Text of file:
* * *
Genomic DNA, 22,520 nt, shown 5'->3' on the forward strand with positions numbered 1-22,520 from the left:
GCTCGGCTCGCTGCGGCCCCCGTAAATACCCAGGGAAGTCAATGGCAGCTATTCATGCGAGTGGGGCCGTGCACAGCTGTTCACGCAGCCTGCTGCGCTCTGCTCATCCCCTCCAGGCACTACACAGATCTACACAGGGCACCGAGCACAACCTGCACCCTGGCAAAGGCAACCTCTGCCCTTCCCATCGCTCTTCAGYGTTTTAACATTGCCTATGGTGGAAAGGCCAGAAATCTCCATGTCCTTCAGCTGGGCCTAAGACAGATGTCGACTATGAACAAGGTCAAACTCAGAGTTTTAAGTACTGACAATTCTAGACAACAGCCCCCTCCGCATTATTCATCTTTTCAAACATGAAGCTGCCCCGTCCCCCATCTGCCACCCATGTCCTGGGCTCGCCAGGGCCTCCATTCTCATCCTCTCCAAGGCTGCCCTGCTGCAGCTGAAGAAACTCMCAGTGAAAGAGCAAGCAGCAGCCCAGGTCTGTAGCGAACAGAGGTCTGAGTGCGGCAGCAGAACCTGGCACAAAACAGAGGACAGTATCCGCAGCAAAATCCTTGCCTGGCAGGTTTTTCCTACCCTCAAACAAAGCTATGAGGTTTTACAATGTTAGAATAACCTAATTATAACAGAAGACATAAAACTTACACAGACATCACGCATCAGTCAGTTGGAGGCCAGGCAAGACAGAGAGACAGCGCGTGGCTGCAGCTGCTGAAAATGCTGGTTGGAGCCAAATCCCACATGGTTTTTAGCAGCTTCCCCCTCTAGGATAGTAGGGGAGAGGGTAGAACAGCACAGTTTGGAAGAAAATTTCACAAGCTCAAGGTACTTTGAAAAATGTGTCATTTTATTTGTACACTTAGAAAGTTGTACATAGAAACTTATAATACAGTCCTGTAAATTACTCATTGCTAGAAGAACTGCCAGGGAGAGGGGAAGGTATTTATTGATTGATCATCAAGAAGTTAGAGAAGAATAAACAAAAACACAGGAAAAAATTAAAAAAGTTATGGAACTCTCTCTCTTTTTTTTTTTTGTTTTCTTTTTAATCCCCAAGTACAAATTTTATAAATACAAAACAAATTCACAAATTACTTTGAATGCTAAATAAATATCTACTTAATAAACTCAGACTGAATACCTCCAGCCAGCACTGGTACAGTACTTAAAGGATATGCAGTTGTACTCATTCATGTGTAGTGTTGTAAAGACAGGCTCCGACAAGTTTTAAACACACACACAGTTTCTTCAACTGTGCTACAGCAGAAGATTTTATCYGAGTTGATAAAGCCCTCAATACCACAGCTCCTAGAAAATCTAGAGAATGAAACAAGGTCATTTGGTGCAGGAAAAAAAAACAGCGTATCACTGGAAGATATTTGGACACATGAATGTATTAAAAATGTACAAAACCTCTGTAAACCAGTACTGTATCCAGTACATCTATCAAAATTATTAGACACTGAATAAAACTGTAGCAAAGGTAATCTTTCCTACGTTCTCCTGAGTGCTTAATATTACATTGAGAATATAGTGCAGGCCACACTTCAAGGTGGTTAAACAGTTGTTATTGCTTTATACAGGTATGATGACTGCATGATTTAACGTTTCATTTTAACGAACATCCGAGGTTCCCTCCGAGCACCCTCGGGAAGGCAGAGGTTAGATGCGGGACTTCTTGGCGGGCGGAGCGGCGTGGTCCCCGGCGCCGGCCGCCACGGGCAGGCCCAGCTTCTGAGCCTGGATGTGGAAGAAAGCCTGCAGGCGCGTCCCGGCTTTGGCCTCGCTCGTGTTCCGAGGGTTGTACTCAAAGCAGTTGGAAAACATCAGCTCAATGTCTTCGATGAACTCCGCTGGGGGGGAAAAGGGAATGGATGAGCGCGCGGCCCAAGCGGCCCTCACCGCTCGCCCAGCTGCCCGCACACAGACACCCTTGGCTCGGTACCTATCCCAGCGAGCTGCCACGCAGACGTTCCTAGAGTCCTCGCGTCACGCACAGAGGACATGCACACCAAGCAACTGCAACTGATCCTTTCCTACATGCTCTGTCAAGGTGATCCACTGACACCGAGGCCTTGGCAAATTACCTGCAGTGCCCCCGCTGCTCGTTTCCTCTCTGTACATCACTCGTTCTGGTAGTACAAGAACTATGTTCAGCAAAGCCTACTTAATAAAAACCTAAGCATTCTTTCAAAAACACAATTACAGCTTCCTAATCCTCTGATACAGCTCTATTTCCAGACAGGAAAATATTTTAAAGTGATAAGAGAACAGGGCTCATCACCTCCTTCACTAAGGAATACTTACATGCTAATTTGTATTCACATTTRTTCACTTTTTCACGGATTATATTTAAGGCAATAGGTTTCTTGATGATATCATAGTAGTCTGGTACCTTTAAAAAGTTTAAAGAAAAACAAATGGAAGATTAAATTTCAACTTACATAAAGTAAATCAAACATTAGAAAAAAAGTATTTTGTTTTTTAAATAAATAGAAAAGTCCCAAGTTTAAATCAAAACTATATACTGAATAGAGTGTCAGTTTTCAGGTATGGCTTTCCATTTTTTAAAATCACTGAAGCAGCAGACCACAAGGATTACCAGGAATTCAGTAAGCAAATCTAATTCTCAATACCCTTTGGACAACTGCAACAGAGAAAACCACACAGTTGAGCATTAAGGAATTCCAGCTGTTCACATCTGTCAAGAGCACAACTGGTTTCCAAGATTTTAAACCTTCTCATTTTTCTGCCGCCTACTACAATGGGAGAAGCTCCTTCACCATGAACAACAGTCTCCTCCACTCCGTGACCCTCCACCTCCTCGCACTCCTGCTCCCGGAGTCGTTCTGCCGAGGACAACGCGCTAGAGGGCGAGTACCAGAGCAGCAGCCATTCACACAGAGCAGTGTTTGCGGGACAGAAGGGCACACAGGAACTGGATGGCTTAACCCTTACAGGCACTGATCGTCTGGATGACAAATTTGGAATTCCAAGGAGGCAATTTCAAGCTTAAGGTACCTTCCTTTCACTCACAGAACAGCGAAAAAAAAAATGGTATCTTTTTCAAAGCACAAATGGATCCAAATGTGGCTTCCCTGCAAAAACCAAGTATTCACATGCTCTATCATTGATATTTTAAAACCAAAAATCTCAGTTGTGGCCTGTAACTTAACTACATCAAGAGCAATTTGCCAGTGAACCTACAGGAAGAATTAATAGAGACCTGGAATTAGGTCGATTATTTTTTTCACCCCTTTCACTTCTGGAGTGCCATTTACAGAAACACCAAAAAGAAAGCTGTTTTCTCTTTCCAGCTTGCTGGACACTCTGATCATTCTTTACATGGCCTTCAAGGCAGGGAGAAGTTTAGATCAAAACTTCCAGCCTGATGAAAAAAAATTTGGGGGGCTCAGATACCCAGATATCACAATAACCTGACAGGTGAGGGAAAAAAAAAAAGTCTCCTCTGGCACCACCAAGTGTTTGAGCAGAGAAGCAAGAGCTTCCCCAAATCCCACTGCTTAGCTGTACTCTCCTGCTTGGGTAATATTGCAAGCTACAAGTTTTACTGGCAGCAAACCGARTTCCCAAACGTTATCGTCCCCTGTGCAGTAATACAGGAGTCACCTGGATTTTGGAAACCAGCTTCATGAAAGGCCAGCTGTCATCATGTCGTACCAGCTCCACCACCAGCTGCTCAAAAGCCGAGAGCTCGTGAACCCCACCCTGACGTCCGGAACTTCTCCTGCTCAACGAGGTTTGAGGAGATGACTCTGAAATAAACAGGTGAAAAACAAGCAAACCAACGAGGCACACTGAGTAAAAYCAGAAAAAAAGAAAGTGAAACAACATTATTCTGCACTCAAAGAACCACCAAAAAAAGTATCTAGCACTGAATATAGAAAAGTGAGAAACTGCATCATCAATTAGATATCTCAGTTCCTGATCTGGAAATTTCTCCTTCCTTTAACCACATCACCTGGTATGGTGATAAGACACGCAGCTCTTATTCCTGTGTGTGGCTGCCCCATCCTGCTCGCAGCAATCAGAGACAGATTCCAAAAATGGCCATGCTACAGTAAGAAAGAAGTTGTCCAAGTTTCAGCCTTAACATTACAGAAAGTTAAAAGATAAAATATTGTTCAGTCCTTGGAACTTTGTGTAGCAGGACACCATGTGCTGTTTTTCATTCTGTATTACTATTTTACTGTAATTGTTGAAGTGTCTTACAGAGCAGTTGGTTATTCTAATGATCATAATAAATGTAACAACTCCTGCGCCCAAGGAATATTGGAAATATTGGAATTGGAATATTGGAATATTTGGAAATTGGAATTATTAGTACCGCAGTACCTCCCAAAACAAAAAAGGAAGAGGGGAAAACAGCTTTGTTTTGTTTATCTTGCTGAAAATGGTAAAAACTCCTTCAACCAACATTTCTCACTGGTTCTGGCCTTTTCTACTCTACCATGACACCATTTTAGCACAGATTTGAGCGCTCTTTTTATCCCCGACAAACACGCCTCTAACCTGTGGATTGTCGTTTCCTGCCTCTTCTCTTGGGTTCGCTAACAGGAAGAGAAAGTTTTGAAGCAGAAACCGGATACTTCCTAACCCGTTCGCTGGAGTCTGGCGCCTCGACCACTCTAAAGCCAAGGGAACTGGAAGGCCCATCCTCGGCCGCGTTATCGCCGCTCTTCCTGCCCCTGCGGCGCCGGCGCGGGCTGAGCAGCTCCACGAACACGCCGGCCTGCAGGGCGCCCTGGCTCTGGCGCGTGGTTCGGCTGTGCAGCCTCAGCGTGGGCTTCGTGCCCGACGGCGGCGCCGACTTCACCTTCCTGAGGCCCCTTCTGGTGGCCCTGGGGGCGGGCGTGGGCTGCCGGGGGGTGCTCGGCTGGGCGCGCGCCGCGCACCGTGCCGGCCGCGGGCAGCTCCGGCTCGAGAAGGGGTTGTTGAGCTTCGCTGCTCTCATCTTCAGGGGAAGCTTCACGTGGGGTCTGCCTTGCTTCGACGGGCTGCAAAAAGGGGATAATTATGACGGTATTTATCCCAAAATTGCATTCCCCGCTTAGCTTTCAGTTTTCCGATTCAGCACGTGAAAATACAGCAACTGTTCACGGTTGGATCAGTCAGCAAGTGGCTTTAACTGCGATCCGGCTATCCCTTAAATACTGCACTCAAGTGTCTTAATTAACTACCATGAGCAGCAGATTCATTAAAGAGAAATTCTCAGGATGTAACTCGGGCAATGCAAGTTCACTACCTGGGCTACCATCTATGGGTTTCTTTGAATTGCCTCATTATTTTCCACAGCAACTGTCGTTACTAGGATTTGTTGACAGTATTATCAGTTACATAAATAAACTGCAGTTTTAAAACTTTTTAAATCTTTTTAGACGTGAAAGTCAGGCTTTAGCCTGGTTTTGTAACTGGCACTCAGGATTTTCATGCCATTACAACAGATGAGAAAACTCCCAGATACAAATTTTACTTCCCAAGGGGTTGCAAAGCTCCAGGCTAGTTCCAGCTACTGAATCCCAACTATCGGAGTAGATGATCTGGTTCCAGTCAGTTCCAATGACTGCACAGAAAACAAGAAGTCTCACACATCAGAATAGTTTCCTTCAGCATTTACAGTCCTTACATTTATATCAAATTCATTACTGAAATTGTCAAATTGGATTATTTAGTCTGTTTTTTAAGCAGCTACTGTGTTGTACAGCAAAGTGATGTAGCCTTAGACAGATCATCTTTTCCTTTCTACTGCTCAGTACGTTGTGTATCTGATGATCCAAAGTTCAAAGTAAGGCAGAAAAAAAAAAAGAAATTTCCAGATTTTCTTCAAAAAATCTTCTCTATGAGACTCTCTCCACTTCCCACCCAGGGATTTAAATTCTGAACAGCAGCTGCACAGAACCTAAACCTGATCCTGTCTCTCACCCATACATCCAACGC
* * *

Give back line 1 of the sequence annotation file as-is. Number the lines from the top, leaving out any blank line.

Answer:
Genomic DNA, 22,520 nt, shown 5'->3' on the forward strand with positions numbered 1-22,520 from the left: